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Alabama Ranked Third in Imperiled Fishes

Alabama River Basins Contain Imperiled Fish

Tuesday, September 16, 2008
KATHERINE BOUMA
Birmingham News staff writer

Alabama is No. 3 in the nation for imperiled fish, according to the first continent-wide study of fishes in 19 years. Alabama's two major river basins lead the continent in fish in trouble.

The Tennessee River basin is No. 1 on the continent for imperiled fish, with 58, according to the report published. The Mobile basin, which encompasses most of Alabama below the Tennessee River, is second in the nation, with 57 fish species in peril.

"Because we have so many aquatic resources, humans use those aquatic resources extensively," said Bernie Kuhajda, collections manager for the fish collection at the University of Alabama. "Through those modificiations we've really altered the aquatic habitat extensively, primarily through damming the rivers and channelization."

The southeastern United States leads in imperiled fish, with species declining faster than in the rest of North America. The Southeast also has the greatest number of rivers and streams and fish species in the continent, according to the new report compiled by U.S., Canadian and Mexican scientists.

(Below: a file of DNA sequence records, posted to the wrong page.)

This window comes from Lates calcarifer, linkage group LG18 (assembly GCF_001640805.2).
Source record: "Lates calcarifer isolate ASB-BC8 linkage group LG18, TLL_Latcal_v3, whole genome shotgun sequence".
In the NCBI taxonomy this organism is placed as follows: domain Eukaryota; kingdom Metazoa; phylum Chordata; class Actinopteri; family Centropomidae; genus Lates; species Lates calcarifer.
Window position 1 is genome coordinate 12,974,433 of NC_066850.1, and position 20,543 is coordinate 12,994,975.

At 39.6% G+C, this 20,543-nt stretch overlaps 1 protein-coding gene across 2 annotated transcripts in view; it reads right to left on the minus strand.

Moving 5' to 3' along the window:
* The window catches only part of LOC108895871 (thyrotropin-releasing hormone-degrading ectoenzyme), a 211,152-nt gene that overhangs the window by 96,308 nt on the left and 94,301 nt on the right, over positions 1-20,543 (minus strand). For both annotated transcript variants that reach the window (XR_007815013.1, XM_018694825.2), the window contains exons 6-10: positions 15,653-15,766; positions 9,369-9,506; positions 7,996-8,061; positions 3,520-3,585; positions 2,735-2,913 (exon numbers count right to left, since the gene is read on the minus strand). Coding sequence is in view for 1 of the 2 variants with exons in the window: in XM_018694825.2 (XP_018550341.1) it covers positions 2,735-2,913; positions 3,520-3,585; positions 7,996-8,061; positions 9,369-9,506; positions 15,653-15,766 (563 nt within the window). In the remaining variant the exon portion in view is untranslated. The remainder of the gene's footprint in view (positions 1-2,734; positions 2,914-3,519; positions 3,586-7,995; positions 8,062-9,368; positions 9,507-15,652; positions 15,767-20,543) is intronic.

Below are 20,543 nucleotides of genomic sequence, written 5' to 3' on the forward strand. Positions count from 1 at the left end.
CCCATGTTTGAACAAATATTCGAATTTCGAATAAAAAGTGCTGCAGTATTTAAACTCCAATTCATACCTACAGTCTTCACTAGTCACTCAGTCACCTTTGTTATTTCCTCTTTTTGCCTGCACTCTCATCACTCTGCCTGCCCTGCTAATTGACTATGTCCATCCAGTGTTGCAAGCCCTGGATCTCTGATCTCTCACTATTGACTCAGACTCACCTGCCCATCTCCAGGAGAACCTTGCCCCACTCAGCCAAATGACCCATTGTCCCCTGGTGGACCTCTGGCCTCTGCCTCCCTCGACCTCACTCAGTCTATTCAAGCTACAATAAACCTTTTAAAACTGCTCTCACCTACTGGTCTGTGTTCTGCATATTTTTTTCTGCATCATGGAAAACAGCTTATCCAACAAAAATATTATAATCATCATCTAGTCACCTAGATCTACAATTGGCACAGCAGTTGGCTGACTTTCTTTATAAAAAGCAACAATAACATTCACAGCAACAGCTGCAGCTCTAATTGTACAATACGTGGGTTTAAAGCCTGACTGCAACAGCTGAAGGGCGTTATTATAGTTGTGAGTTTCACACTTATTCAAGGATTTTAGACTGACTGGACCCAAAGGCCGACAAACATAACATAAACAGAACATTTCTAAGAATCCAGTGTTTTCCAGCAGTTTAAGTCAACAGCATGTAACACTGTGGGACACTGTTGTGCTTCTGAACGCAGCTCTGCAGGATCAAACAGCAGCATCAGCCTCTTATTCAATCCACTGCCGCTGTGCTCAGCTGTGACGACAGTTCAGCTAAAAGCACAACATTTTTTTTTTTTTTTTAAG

Dams fragment fish populations and impede the species that need to migrate, according to the report.

Water quality is one reason fish continue to decline long after the dam building has ended, according to the report. It mentions the silt and dirt that wash into streams and rivers from construction and other disturbed land.

"That's a huge threat to species, especially here in Alabama where we've got the snails and the mussels as well," said April Hall, program manager for the Alabama Rivers Alliance. "When you sediment in the whole bottom of a creek, that's going to affect the critters that live on the bottom, but also the fish that rely on them and their eggs."

Nationally, endangered fish have increased from 103 to 280 species since the first study in 1989. And the number of subspecies in trouble has tripled in 19 years....more


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